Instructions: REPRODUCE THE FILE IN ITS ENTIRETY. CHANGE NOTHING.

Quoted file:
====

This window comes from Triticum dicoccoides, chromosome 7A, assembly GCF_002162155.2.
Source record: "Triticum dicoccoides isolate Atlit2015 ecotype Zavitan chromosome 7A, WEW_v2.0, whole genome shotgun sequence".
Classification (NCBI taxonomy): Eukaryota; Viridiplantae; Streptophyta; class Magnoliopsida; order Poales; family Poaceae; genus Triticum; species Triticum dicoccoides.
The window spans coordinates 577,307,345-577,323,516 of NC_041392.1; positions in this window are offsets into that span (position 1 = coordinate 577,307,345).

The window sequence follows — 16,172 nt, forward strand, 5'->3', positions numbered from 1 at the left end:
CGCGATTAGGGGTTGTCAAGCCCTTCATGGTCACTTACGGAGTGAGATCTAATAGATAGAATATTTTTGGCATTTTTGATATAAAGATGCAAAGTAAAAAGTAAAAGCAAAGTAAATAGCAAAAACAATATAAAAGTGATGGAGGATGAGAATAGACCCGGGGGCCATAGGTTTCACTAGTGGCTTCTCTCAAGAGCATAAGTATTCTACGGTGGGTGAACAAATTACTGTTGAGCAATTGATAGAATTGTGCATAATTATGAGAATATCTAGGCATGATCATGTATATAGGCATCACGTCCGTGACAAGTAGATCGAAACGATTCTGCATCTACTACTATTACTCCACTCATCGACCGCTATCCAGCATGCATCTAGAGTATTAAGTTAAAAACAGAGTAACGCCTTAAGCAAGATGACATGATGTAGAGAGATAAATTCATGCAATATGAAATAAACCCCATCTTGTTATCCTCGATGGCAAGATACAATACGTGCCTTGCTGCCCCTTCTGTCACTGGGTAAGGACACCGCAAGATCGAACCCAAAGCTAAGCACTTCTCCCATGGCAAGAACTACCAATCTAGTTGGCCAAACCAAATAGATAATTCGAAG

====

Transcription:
This window comes from Triticum dicoccoides, chromosome 7A, assembly GCF_002162155.2.
Source record: "Triticum dicoccoides isolate Atlit2015 ecotype Zavitan chromosome 7A, WEW_v2.0, whole genome shotgun sequence".
Classification (NCBI taxonomy): Eukaryota; Viridiplantae; Streptophyta; class Magnoliopsida; order Poales; family Poaceae; genus Triticum; species Triticum dicoccoides.
The window spans coordinates 577,307,345-577,323,516 of NC_041392.1; positions in this window are offsets into that span (position 1 = coordinate 577,307,345).

The window sequence follows — 16,172 nt, forward strand, 5'->3', positions numbered from 1 at the left end:
CGCGATTAGGGGTTGTCAAGCCCTTCATGGTCACTTACGGAGTGAGATCTAATAGATAGAATATTTTTGGCATTTTTGATATAAAGATGCAAAGTAAAAAGTAAAAGCAAAGTAAATAGCAAAAACAATATAAAAGTGATGGAGGATGAGAATAGACCCGGGGGCCATAGGTTTCACTAGTGGCTTCTCTCAAGAGCATAAGTATTCTACGGTGGGTGAACAAATTACTGTTGAGCAATTGATAGAATTGTGCATAATTATGAGAATATCTAGGCATGATCATGTATATAGGCATCACGTCCGTGACAAGTAGATCGAAACGATTCTGCATCTACTACTATTACTCCACTCATCGACCGCTATCCAGCATGCATCTAGAGTATTAAGTTAAAAACAGAGTAACGCCTTAAGCAAGATGACATGATGTAGAGAGATAAATTCATGCAATATGAAATAAACCCCATCTTGTTATCCTCGATGGCAAGATACAATACGTGCCTTGCTGCCCCTTCTGTCACTGGGTAAGGACACCGCAAGATCGAACCCAAAGCTAAGCACTTCTCCCATGGCAAGAACTACCAATCTAGTTGGCCAAACCAAATAGATAATTCGAAG